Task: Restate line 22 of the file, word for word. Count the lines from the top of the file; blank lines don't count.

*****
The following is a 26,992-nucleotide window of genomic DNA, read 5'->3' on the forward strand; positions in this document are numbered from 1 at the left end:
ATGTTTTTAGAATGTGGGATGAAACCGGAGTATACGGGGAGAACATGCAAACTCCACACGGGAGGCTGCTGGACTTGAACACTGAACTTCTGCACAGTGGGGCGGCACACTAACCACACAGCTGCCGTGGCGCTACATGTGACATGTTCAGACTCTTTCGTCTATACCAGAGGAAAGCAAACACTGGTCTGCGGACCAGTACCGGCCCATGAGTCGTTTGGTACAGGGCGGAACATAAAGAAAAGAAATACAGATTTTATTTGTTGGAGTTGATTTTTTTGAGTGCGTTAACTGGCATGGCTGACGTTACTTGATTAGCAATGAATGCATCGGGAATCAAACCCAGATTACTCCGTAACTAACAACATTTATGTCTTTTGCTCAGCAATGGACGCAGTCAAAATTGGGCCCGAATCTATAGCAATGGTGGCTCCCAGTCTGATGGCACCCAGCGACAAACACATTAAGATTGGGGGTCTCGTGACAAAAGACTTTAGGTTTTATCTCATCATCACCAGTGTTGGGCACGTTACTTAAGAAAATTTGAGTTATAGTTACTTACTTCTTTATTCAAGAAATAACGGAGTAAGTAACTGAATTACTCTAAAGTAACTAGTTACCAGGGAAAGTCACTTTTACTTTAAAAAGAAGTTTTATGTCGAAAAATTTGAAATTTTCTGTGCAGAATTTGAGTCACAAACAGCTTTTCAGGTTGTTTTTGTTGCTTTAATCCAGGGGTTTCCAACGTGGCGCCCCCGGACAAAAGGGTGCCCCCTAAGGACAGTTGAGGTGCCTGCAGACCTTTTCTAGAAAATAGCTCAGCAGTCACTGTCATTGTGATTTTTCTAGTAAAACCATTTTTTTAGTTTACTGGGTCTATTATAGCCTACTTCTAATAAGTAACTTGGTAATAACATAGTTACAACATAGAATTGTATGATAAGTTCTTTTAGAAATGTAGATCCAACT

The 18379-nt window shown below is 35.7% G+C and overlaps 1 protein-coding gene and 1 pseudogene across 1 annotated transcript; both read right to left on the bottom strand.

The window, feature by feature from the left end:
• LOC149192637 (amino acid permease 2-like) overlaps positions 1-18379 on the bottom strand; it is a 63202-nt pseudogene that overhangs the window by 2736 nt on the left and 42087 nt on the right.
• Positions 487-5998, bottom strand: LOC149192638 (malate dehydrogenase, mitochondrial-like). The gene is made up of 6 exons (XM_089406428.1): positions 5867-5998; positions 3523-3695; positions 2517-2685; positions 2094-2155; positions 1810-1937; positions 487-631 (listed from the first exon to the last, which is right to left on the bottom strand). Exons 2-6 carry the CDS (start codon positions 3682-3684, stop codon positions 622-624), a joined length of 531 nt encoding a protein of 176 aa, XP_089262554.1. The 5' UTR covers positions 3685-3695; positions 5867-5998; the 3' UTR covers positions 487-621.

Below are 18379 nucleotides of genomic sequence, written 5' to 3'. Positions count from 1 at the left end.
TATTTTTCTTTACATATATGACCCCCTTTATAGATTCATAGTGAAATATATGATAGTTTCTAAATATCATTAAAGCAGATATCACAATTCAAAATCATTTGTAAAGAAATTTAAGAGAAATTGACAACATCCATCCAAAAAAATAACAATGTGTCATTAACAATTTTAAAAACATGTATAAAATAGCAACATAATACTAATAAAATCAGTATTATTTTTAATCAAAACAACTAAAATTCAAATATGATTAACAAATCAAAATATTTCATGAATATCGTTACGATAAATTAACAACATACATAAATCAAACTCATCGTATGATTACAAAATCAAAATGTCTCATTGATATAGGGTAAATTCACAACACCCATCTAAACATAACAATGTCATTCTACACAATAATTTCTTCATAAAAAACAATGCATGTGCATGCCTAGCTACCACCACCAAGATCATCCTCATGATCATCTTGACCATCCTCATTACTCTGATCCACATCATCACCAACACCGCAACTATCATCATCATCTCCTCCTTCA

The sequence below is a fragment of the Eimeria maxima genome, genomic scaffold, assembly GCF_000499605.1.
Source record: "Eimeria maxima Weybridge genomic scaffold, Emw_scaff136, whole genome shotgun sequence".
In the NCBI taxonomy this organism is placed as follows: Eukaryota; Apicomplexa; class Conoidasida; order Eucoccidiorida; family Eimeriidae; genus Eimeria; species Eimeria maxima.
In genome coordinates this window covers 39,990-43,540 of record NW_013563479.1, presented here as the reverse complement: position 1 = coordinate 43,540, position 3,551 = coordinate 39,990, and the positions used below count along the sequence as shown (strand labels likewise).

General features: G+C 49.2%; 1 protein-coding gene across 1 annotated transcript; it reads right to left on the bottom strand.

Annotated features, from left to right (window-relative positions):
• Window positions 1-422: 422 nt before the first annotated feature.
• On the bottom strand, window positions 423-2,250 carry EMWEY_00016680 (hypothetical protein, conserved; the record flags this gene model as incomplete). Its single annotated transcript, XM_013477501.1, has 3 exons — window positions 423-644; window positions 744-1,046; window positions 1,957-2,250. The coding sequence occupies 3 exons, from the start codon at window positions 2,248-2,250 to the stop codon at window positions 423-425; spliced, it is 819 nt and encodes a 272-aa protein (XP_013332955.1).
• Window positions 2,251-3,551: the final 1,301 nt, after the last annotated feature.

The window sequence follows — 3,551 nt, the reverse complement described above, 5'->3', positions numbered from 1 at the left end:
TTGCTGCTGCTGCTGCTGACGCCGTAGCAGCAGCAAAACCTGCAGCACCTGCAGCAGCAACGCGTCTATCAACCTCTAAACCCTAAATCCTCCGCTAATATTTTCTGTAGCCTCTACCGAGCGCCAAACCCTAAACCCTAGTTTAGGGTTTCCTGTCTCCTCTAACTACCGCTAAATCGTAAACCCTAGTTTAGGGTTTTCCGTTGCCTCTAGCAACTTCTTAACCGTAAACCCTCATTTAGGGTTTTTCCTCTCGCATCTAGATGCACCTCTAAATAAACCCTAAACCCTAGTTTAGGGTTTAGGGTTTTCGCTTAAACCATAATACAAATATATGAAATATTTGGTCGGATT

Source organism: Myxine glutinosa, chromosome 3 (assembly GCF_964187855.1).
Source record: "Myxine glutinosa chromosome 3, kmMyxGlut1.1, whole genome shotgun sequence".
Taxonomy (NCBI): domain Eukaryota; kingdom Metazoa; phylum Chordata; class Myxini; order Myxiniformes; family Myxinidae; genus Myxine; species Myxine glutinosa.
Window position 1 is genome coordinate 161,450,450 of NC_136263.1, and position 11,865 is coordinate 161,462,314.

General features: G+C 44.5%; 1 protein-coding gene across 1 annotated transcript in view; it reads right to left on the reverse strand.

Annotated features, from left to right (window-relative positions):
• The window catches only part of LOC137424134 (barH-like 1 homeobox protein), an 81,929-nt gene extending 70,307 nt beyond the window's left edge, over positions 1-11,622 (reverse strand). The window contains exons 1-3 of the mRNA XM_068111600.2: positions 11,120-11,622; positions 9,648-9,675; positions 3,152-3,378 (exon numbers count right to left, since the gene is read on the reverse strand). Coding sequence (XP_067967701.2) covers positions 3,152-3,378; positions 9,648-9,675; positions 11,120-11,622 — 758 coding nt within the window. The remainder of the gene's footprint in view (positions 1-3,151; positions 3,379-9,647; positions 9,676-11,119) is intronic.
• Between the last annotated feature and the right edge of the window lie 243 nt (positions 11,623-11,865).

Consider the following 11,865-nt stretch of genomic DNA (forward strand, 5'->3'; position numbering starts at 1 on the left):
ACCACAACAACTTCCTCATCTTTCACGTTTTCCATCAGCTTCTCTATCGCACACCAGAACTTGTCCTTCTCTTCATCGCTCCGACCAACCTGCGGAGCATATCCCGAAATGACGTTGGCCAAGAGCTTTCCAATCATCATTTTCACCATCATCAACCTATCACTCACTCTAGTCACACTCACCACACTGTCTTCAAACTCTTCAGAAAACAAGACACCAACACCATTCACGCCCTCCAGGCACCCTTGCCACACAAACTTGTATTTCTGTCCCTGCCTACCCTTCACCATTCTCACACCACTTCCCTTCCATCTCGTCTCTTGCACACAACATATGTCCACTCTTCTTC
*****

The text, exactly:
Taxonomy (NCBI): domain Eukaryota; kingdom Metazoa; phylum Chordata; class Myxini; order Myxiniformes; family Myxinidae; genus Myxine; species Myxine glutinosa.